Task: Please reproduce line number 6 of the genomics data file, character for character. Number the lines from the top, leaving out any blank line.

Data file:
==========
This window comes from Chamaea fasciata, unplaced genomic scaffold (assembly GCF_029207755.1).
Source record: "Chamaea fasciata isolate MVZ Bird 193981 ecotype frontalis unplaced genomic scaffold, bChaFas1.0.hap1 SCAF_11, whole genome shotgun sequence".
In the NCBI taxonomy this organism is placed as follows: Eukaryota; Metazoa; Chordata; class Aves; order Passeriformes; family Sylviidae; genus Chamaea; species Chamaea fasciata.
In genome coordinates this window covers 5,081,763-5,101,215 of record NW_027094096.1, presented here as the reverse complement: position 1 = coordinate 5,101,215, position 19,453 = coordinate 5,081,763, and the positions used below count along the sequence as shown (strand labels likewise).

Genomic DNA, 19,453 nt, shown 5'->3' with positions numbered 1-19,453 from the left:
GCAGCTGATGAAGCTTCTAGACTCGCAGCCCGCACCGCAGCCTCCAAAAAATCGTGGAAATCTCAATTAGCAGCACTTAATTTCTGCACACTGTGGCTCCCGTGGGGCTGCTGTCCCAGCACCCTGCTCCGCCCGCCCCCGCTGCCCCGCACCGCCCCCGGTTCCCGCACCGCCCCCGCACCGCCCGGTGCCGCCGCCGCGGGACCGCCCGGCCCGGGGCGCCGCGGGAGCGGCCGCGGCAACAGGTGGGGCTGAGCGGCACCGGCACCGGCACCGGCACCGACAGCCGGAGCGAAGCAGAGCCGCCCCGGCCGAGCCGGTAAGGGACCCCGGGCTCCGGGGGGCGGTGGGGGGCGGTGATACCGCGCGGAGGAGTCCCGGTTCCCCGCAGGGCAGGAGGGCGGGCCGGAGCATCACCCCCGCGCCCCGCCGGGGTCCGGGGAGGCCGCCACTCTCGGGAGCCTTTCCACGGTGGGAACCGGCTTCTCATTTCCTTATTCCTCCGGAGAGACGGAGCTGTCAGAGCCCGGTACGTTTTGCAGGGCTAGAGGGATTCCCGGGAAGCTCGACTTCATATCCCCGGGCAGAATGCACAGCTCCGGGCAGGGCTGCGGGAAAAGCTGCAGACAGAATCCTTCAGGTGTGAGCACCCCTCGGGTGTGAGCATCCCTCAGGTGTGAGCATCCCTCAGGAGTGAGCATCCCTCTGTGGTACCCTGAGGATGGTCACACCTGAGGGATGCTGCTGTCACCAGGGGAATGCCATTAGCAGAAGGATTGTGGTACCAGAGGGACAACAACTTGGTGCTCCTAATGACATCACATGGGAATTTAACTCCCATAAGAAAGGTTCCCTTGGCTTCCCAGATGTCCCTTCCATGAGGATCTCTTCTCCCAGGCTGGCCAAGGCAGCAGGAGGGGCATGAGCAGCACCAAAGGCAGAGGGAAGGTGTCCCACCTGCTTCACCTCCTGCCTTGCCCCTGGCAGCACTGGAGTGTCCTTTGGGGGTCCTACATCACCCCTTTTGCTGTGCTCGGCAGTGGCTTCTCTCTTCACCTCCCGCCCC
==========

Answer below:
GCAGCTGATGAAGCTTCTAGACTCGCAGCCCGCACCGCAGCCTCCAAAAAATCGTGGAAATCTCAATTAGCAGCACTTAATTTCTGCACACTGTGGCTCCCGTGGGGCTGCTGTCCCAGCACCCTGCTCCGCCCGCCCCCGCTGCCCCGCACCGCCCCCGGTTCCCGCACCGCCCCCGCACCGCCCGGTGCCGCCGCCGCGGGACCGCCCGGCCCGGGGCGCCGCGGGAGCGGCCGCGGCAACAGGTGGGGCTGAGCGGCACCGGCACCGGCACCGGCACCGACAGCCGGAGCGAAGCAGAGCCGCCCCGGCCGAGCCGGTAAGGGACCCCGGGCTCCGGGGGGCGGTGGGGGGCGGTGATACCGCGCGGAGGAGTCCCGGTTCCCCGCAGGGCAGGAGGGCGGGCCGGAGCATCACCCCCGCGCCCCGCCGGGGTCCGGGGAGGCCGCCACTCTCGGGAGCCTTTCCACGGTGGGAACCGGCTTCTCATTTCCTTATTCCTCCGGAGAGACGGAGCTGTCAGAGCCCGGTACGTTTTGCAGGGCTAGAGGGATTCCCGGGAAGCTCGACTTCATATCCCCGGGCAGAATGCACAGCTCCGGGCAGGGCTGCGGGAAAAGCTGCAGACAGAATCCTTCAGGTGTGAGCACCCCTCGGGTGTGAGCATCCCTCAGGTGTGAGCATCCCTCAGGAGTGAGCATCCCTCTGTGGTACCCTGAGGATGGTCACACCTGAGGGATGCTGCTGTCACCAGGGGAATGCCATTAGCAGAAGGATTGTGGTACCAGAGGGACAACAACTTGGTGCTCCTAATGACATCACATGGGAATTTAACTCCCATAAGAAAGGTTCCCTTGGCTTCCCAGATGTCCCTTCCATGAGGATCTCTTCTCCCAGGCTGGCCAAGGCAGCAGGAGGGGCATGAGCAGCACCAAAGGCAGAGGGAAGGTGTCCCACCTGCTTCACCTCCTGCCTTGCCCCTGGCAGCACTGGAGTGTCCTTTGGGGGTCCTACATCACCCCTTTTGCTGTGCTCGGCAGTGGCTTCTCTCTTCACCTCCCGCCCC